Let’s not even venture into the ambit of whether the Jats, Patels, or Marathas deserve social affirmative action of this sort, since such a discussion is of no consequence to the larger issue at hand. However, it is noteworthy that these were the communities that first fought against reservation, and when left with little hope of success, chose instead to become a part of the bandwagon. And the simmering discontent of these and more such communities, who will join the league may propel some social strife that will lead to the collapse of the entire social system. The 49.5% seats that accommodate the quota parivar in non-minority institutions will soon reach their points of saturation, leading to incessant in-fighting in the race to greater reservation for more egregious backwardness. But this, on the other hand, makes the materialization of our ‘United Anti-Reservation Front’, if you will, even more elusive, since more and more interest-groups that were formerly aligned with us, are now entering a foolhardy bargain.

Let us not forget the in-house quotas, which are an even bigger mess, wherein all unmotivated and incompetent candidates, among others, are allotted seats that they haven’t earned, simply by virtue of, either having warmed benches there during Junior College or, having paid huge sums to its partner institutions during high school. For example, when promoted from class 10 to 11, or from class 12 to the college, students, who have already been studying in the said school come in through quotas in which cut offs sink to, for example, 50%, while the poor GC candidate, who is an outsider has to struggle with matriculation even with a good 95%. Simply because one scored good marks in class 10, does it mean he can get away with not doing well in class 12? Does it imply he is still as meritorious, hardworking, and dedicated, as he was two years back? And if it does, why even make him write class 12 exams? Also, is being tested for compatibility to study class 11 syllabi tantamount to being tested to analyze texts as a College Freshman?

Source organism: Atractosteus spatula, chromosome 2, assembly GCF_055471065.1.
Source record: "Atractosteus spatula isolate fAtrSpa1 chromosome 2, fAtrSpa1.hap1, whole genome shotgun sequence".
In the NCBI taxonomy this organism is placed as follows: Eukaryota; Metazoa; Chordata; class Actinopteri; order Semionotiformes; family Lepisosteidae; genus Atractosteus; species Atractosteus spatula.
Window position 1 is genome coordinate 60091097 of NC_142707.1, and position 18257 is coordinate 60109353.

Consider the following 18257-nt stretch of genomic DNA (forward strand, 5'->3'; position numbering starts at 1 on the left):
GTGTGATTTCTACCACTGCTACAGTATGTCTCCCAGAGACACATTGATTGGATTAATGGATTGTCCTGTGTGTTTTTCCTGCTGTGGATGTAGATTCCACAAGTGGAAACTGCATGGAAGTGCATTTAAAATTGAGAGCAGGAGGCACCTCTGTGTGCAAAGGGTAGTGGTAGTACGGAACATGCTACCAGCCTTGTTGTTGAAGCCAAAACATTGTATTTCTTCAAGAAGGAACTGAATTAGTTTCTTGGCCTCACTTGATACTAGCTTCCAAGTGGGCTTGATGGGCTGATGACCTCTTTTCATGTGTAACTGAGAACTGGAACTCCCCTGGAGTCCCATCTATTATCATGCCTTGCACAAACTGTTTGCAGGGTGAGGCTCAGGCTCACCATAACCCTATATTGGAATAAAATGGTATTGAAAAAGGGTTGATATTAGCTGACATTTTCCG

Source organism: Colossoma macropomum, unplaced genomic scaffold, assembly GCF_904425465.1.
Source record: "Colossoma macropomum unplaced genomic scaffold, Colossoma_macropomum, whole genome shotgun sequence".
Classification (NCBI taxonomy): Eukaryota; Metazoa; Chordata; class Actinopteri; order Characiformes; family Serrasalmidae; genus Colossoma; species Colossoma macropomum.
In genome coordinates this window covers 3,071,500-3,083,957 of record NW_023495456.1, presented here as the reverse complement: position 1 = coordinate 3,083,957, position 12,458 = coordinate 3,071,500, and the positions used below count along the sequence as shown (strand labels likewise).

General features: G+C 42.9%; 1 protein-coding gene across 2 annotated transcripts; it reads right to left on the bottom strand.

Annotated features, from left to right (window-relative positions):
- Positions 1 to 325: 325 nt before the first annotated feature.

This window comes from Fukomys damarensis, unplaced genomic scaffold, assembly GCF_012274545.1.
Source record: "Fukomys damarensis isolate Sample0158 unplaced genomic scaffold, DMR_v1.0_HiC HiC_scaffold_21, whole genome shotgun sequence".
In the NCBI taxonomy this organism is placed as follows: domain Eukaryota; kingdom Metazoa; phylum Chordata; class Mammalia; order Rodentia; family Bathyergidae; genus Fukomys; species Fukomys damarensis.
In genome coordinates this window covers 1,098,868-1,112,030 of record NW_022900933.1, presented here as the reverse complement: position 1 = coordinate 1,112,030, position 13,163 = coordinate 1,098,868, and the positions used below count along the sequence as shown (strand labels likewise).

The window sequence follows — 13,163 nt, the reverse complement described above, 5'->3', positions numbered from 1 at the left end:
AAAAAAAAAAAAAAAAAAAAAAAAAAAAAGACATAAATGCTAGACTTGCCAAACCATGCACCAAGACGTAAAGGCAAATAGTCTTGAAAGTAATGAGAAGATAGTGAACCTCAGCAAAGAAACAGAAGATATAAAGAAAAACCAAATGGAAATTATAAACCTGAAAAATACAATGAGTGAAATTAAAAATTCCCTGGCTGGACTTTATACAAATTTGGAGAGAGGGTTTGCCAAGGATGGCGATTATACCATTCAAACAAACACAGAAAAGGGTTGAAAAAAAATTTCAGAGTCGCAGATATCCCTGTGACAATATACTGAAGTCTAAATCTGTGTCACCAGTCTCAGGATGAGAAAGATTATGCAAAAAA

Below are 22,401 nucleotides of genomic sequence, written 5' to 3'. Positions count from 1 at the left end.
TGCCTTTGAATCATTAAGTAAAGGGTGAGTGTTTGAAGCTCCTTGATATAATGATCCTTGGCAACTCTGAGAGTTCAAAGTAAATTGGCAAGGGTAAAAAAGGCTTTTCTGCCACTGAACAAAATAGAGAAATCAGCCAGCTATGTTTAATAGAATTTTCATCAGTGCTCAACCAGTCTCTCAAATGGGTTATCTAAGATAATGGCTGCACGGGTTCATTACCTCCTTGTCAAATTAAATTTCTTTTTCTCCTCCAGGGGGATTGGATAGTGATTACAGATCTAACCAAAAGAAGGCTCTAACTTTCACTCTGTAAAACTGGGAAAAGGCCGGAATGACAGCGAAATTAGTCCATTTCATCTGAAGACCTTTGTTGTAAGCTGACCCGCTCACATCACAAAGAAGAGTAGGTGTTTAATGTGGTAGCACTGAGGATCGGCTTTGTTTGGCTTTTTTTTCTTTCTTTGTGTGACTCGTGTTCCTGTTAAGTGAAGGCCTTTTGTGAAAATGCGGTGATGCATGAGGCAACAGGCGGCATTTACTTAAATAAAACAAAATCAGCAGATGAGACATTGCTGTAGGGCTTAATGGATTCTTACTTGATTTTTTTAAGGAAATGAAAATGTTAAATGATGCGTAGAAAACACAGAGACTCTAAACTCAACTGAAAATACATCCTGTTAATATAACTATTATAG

Next on the list are reservations for religious and linguistic minorities. Any non-Hindu trust can run a college, with the necessary conditions fulfilled, and can become a religious minority institution, if it likes. This applies to Jain, Parsi, Christian, and Muslim institutions funded by the government. In these schools, 50% seats are reserved for students of these religious communities, even though that culminates into blatant discrimination against Hindus, who, owing to their sheer size, contribute the biggest chunk of taxes to the national treasury, from which lakhs of Rupees are poured into the defrayment of these minority seats.

Let me use an example to draw home the point about linguistic minority reservation. Should you be a Gujarati living in Mumbai, you can benefit from the 50% seats reserved by Gujarati-minority institutions for Gujarati speakers in the state of Maharashtra. The same applies to Maharashtrians living in Gujarat. In a nation where the constitution confers upon every citizen the right to freedom of movement, why should these linguistic minorities not be asked to integrate with the majority, to live among those, whom they have consciously chosen? I would not entirely blame a begrudging Bengali, if he wished ill of a Marwadi, who has the same score as the former, and who goes to a reputed minority run government-aided college, while the Bengali-speaking native has to settle for a mediocre one in the heart of Kolkata. And then we wonder why achieving cohesion among different ethnic communities in the country is a daunting task!